Publisher's viewpoint

"Change is the future and the rate of change has simply moved faster and faster over the last fifteen years with the development of the Internet."

AXIS COMMUNICATIONS’ CHANNEL CONVERGENCE CONFERENCE, held in Austin, Texas in early October, included Axis’ premier resellers throughout the U.S., Canada and Mexico, their distributors and the vendors partners who enable their cameras.

The event kicked off with Bill Crowell, the former director of the National Security Administration (NSA), talking about DARPA funding the Internet in 1970 and its commercial development over the last fifteen years. Yes, fifteen little years to get to where we are today! Crowell noted that the Internet is actually attributed with increasing productivity by 3.5 percent. He discussed that there are data breaches, of course, but expects significant gains in the next couple years in regards to data protection with smart card technology, subnets to contain different sensitive content and through splitting encrypted streams of data sending it in pieces instead of the whole. He also expects that new event management solutions will be developed to increase security on both sides of the physical and logical equation.

Axis product director, Kent Fransson talked about how in 2008 we had one megapixel cameras and by 2012 we can have up to 10 megapixel cameras. He discussed how consumers are driving technology development through their buying interests. Image sensors are the most important part of a camera and they get smaller and smaller producing better quality images, setting a standard of expectation amongst consumers. Consumers expect to have High Definition (HD), 720 pixel and full frame rates in both their phones and on their walls to view television. Moore’s Law says that we can get twice the performance at one half the cost every eighteen months which means smaller, faster and better—or fifty times more power and better performance in cameras, batteries, analytics, and so on. Image sensors will require half the light that they require today and will produce half the noise which again increases the quality of the image. Lenses will have a higher resolution with better optics requiring less light to produce a clearer image. And nobody really knows where this all ends.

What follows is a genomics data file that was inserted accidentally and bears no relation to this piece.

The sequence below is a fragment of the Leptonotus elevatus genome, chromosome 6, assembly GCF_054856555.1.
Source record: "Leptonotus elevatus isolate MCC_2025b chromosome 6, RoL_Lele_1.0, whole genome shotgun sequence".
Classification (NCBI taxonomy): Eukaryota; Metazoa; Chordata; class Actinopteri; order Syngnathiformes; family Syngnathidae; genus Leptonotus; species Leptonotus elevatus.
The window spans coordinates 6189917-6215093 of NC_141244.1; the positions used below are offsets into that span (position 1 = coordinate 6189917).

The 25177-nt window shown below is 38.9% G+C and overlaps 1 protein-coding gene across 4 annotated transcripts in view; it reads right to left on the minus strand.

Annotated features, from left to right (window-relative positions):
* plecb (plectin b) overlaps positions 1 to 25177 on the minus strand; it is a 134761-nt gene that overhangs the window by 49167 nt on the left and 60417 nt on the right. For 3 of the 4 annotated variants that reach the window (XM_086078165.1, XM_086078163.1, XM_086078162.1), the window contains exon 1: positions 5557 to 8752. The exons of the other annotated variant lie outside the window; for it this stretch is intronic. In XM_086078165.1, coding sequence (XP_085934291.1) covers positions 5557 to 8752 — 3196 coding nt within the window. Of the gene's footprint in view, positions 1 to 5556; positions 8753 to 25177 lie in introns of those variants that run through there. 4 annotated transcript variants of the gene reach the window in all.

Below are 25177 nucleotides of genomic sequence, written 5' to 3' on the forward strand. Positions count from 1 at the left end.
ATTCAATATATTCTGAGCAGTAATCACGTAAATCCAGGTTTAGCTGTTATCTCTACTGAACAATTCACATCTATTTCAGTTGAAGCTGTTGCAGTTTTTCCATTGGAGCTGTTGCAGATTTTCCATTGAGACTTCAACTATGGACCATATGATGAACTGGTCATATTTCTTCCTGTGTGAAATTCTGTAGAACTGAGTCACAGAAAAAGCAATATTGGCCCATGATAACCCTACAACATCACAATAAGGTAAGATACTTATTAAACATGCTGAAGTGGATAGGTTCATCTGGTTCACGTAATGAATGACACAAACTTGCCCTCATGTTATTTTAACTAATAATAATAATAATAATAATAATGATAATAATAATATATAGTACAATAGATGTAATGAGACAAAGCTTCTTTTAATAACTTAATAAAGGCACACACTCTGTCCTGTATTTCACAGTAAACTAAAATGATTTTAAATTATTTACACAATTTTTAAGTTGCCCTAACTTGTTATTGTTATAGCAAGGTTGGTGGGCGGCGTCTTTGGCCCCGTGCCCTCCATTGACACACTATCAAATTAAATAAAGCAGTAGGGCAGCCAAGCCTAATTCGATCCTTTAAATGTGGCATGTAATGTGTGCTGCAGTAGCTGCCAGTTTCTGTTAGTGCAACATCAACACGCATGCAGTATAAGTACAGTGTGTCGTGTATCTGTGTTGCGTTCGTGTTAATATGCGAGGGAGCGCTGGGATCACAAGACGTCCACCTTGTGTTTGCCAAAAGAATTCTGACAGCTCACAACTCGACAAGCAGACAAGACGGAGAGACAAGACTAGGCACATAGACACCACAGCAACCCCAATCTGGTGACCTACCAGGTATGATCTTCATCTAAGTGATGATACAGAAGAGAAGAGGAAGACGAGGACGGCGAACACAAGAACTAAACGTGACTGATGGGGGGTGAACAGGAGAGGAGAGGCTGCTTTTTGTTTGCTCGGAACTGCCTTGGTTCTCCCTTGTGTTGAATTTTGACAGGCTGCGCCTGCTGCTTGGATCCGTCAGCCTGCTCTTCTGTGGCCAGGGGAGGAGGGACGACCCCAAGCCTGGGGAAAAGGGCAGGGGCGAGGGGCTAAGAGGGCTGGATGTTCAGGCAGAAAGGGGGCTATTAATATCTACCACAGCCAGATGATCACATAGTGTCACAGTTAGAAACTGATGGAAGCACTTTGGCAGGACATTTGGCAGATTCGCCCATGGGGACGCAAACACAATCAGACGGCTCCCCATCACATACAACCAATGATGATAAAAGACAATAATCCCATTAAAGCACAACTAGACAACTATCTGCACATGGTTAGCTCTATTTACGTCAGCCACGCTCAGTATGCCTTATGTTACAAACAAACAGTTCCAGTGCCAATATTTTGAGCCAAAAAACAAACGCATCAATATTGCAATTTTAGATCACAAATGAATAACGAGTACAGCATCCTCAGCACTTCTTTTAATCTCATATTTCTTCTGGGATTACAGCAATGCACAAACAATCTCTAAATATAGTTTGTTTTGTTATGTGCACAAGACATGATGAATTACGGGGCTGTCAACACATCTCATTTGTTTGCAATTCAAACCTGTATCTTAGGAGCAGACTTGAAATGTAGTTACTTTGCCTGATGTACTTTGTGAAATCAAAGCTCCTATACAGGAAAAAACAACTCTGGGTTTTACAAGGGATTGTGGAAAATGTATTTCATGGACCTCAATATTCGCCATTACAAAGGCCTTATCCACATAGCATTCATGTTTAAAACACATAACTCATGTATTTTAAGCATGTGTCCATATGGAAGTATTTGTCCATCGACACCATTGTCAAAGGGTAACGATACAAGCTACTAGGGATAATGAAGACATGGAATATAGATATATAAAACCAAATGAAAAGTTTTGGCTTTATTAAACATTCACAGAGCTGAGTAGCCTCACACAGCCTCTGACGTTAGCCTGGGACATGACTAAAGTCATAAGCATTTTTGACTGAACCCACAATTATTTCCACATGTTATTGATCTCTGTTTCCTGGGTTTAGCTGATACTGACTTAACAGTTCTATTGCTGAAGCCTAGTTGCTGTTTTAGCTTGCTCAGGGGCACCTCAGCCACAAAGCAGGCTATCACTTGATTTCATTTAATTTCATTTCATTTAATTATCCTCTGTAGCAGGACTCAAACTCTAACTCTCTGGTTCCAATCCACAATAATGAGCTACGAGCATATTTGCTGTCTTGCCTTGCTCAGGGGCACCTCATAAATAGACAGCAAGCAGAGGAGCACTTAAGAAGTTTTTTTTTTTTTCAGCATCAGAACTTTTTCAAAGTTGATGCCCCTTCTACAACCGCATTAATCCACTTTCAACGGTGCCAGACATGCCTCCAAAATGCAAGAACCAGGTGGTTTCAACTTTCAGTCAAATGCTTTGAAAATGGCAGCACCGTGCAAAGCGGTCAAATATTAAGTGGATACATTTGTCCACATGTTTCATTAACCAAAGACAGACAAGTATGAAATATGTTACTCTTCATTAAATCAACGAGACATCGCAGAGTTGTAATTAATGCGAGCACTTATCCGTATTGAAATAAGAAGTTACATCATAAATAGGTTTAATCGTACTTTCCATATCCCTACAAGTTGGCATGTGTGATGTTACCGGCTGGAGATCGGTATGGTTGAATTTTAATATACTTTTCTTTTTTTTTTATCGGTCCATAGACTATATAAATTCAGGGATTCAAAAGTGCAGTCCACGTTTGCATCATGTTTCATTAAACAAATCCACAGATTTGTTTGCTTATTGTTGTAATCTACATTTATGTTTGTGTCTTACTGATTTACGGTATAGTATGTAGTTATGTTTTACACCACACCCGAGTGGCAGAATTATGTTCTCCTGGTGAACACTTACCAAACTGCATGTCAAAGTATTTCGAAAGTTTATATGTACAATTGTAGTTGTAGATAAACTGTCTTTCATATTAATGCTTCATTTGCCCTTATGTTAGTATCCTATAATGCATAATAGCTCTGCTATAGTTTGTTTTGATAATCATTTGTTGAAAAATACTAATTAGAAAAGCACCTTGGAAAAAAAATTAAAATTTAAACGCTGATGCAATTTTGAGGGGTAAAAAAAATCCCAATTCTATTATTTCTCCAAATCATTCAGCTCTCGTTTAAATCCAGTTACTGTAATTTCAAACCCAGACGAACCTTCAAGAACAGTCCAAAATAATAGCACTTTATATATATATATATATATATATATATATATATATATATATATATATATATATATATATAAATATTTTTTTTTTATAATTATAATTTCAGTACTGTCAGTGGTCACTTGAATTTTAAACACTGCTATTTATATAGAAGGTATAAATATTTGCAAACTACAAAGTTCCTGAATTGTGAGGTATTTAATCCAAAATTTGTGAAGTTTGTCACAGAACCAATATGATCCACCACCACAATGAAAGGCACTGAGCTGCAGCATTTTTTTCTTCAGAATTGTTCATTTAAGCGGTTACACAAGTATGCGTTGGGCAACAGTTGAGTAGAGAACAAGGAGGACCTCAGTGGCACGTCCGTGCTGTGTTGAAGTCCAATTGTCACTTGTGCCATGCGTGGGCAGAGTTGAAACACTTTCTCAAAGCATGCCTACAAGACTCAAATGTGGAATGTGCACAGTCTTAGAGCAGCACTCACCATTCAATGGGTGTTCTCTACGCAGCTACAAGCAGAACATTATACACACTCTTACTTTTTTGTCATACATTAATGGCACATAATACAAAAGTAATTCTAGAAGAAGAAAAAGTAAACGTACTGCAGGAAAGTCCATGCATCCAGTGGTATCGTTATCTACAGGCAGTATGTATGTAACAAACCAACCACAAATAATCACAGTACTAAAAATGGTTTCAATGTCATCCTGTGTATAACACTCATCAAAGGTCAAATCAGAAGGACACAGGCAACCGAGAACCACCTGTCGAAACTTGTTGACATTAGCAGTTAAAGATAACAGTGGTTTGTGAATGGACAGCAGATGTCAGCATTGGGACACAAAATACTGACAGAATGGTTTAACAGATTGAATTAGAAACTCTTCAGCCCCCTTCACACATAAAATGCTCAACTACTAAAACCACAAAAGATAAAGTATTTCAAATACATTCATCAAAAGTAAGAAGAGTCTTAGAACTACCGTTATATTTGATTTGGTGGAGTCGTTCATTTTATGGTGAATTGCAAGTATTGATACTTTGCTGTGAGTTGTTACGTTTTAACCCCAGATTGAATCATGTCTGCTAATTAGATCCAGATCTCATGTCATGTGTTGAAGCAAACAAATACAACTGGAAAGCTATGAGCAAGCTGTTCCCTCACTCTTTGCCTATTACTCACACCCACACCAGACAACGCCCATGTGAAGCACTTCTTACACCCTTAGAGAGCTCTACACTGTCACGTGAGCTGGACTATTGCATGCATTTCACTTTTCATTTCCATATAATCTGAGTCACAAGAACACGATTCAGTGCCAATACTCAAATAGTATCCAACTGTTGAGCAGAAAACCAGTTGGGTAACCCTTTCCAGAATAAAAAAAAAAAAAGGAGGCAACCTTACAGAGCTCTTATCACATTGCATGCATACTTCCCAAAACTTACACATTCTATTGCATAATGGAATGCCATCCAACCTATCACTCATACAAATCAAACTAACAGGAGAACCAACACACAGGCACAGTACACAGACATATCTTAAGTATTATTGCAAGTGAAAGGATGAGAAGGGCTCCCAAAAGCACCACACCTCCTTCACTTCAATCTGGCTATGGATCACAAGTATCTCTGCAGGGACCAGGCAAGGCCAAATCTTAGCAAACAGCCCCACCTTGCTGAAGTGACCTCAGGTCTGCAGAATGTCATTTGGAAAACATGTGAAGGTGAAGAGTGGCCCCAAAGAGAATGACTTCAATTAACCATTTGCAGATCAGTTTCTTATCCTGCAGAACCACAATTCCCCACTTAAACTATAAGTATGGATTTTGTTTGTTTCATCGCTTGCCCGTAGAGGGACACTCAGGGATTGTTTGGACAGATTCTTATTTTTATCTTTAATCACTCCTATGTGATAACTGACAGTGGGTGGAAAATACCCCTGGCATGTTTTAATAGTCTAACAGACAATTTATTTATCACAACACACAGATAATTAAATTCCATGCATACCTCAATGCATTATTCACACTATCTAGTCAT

In 2009 Axis introduced 30 new products. Some products were upgrades. There was an HDTV series, audio modules and lenses at affordable pricing and 18 times optical lenses with a 35 X zoom, H.264 technology and more, with more to come. They build new products as soon as technology developments allow them to. And they build these products based on consumer requests that come through their reseller partners.

It’s rare for any traditional security manufacturer to introduce so many products in a year, let alone year after year. But change is the future, and the rate of change has simply moved faster and faster over the last fifteen years with the development of the Internet. And as Fransson says, there is no end in sight.

Professor Thomas Kalling of Lund University also spoke at this event discussing how to adjust to the speed of change. You can read more about this in his article on page 54, “The Management Side of Selling IP.” In short, it’s all about deciding how you will adapt to the pace of changes and if you will be a technology leader, follower, somewhere in the middle or not at all. Once you decide your role, it’s pretty easy to execute it from there.

Carol Enman